“Very often when lost in admiration at its beauty, I have experienced a pang of regret that a scene so enchanting should be hidden from the world in these remote seas.” – Typee, by Herman Melville.
The land of men, Te Henua ‘Enana, or Te Fenua Enana in the south are more commonly known as the Marquesas Islands in French Polynesia. These islands were known throughout the Pacific Islands for their intertribal warfare, human sacrifice and cannibalism, yet the immense beauty of the island’s nature, the savage beauty of its people and extremely intricate traditions of woodcarving have inspired some of the worlds greatest artists.
After the first Polynesians arrived around 200 BC, most likely from Samoa, the islands quickly became a population hub in the Pacific. Within the islands, tribal warfare was rife. Many Marquesans migrated elsewhere, such as Hawaii, Rapa Nui and the Society Islands.
The first European to discover Te Fenua Enana (he only saw found the southern islands) was Álvaro de Mendaña de Neyra. He was actually searching for the Solomon Islands, which he had discovered on a previous voyage, he was well off! He named them the Islas de la Marquesa de Mendoza after the wife of the viceroy of Peru, and patron of the voyage. Because there was no gold, the Spanish weren’t too interested in the islands.
In the early 1800s, the largest island, Nuku Hiva tried to establish a monarchy with a royal family, but witn too many chiefs throughout the island’s tribes, it wasn’t well respected as a monarchy. Baron Charles de Thierry, a nobleman in exile after the French Revolution sailed the Marquesas en route to New Zealand. He decided he was the King of Nuku Hiva. His reign lasted a few weeks. Not much is written about this, but you can imagine how it must feel to have some fancy as Frenchman turn up and claim dominion over your home.
In the mid-late 1800s, France took control of the entire archipelago, built settlements and incorporated it into French Polynesia. With the introduction of settlers came the introduction of disease. The population declined from a booming 78,000 in the mid 1800s to just 2,255 in 1926.
Traditionally, tribes populated every crevice of the Island. Today, with a population of about 9,000, most live in towns near the coast.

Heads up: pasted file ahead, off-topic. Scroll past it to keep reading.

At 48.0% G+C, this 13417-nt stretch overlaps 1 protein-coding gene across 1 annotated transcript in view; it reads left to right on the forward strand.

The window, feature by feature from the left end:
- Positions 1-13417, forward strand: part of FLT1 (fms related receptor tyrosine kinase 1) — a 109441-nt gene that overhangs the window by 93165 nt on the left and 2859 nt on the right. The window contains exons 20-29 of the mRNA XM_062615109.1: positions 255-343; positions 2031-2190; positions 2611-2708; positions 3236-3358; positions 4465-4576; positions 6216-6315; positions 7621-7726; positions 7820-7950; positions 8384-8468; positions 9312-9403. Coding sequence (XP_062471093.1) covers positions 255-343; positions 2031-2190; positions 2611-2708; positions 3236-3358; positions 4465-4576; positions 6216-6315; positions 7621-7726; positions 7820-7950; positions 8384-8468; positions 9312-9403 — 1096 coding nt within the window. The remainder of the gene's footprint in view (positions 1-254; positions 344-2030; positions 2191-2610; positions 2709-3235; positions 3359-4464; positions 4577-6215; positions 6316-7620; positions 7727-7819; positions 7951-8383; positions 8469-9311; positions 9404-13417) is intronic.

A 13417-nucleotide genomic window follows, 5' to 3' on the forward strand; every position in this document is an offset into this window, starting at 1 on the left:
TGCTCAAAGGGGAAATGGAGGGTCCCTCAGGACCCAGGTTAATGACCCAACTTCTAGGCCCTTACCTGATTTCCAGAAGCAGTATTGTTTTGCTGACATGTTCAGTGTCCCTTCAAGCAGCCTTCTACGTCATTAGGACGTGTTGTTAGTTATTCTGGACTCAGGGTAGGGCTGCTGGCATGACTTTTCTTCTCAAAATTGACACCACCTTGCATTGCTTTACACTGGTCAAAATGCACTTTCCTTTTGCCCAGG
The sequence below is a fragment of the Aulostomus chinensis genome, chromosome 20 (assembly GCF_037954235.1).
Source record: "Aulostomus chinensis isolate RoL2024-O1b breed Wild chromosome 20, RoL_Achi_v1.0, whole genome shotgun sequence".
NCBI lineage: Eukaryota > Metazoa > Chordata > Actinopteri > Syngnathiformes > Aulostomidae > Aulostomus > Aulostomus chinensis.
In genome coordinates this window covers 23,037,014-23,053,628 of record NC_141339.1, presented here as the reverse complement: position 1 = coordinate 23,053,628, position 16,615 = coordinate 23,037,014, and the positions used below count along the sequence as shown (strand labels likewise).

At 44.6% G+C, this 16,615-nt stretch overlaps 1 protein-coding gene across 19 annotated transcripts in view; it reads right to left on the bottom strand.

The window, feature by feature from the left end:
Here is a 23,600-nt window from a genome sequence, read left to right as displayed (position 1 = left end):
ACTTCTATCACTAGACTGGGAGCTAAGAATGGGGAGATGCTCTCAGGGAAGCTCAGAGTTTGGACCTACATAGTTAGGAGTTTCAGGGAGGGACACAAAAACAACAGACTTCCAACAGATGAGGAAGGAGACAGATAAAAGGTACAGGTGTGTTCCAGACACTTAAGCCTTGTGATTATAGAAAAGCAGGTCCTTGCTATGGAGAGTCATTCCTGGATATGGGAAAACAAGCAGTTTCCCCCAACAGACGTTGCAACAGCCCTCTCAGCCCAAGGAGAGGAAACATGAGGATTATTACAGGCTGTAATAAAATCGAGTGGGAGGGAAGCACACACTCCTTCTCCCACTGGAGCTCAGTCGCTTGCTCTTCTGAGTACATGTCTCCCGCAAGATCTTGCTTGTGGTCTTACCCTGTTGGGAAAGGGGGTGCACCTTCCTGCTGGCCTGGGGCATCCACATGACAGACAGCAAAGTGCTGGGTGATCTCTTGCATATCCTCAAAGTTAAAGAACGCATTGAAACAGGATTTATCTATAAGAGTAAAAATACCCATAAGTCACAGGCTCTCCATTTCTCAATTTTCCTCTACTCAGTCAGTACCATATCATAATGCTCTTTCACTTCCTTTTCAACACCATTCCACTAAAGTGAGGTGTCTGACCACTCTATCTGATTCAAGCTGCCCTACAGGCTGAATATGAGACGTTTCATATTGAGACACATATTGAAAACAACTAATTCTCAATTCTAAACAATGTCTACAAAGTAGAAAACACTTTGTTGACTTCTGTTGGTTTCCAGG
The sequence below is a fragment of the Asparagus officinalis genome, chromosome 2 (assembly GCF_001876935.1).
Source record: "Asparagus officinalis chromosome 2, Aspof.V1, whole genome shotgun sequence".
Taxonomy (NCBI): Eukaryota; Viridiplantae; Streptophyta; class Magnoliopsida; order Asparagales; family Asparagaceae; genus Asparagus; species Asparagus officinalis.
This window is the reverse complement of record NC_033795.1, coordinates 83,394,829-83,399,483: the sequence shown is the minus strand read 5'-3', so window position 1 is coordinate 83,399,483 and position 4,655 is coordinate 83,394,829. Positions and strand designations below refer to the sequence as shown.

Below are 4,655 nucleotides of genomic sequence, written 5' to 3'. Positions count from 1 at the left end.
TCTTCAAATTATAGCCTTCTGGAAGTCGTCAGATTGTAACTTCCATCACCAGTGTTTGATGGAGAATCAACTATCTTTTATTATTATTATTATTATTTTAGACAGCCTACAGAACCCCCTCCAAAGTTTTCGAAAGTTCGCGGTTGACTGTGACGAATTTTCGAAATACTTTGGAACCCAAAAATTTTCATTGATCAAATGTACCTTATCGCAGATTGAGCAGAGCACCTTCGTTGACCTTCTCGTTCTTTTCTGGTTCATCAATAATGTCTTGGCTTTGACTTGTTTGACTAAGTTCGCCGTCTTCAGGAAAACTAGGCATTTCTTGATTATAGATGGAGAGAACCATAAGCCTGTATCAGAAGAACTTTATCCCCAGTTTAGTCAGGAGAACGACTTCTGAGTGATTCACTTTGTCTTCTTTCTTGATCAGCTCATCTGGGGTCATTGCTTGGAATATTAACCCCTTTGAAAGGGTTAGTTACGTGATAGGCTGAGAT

The invention of the haka coincided with the discovery of Te Henua ‘Enana. A group of five Polynesian explorers looking for a suitable port to land became shipwrecked in a storm off Nuku Hiva’s south coast. With their vessel now in pieces, each of the men grabbed a piece of the boat to help them stay afloat as they try to reach shore. Wet and cold, Teakautu was the first man to arrive on the island, climbing up rocks overlooking the Jurassic-Park-esque Hakatea Bay. The bitter coldness got to Teakautu, some say he was so cold, his testicles were like rock. Fighting hyperthermia, Teakautu starts shaking his arms, jumping and hopping around on the spot, and trying to warm himself with his breath. “Hooo! Haaa! Huha!” his mates heard from the water. Looking up at the strange noises, they could see Teakautu dancing round on the spot, making aggressive panting noises. It was at this moment, the man with rock-hard testicles performed the world’s first haka.
Things to Do
Hiking is the top activity of the islands. Through the many tracks on the island, you can discover stone tikis, sacrifcial sites, and the sacred banyan tree which was the centrepiece of any Maohi settlement. If you’re more of a nature lover, look out for the Vaipō waterfall on Nuku Hiva, it’s the tallest in French Polynesia (bring sandals), or you can discover one of the many, almost deserted beaches.
Horse Riding is still an important mode of transport as many towns are cut off from road access. You will probably come across locals on horses on your hikes, but if you’d prefer to ride, your pension host or local information centre should be able to organise.
Follow your favourite artist through history. Herman Melville (of Moby Dick fame) spent time on Nuku Hiva and wrote a book called Typee, about the Taipi tribe he associated with. Post-impressionist artist Paul Gaugin live out his life on Hiva-Oa, these islands are depicted heavily in his later works. You can visit his tomb in Atuona.
The Marquesas cultural festival is held every four years rotating through the three largest islands, Nuku Hiva, Hiva-Oa and Ua Po. Here you can witness their world famous carving styles, enjoy traditional music and dance, and see a local haka. Deligates are invited from all over the Pacific and the event is held during the school holidays. A mini cultural festival is held on the opposite four year cycle, rotating through the smaller islands.
Although there are only a handful of restaurants, make an effort to try some of he island specialties like the fresh fish (raw tuna is amongst the most popular), honey, breadfruit, wild goat, Polynesian chestnut, and coconut.
How to get there
Sailing is a popular way to access the islands. Taiohae, the administrative capital is 8.9065°S, 140.1035°W. Several of the islands, such as those in the very north are uninhabited.
The larger islands each have regular flights to Papeete. Air Tahiti use a fleet of ATRs on these routes at almost full range, this means all flights are weight restricted, so chack your baggage allowance and pack light! Flights between the islands are on even smaller aircraft and can be booked via Air Tahiti.
The Aranui is the major cruise ship servicing these ports. There are no ferry services.
- Typee, by Herman Melville
- Enana Museum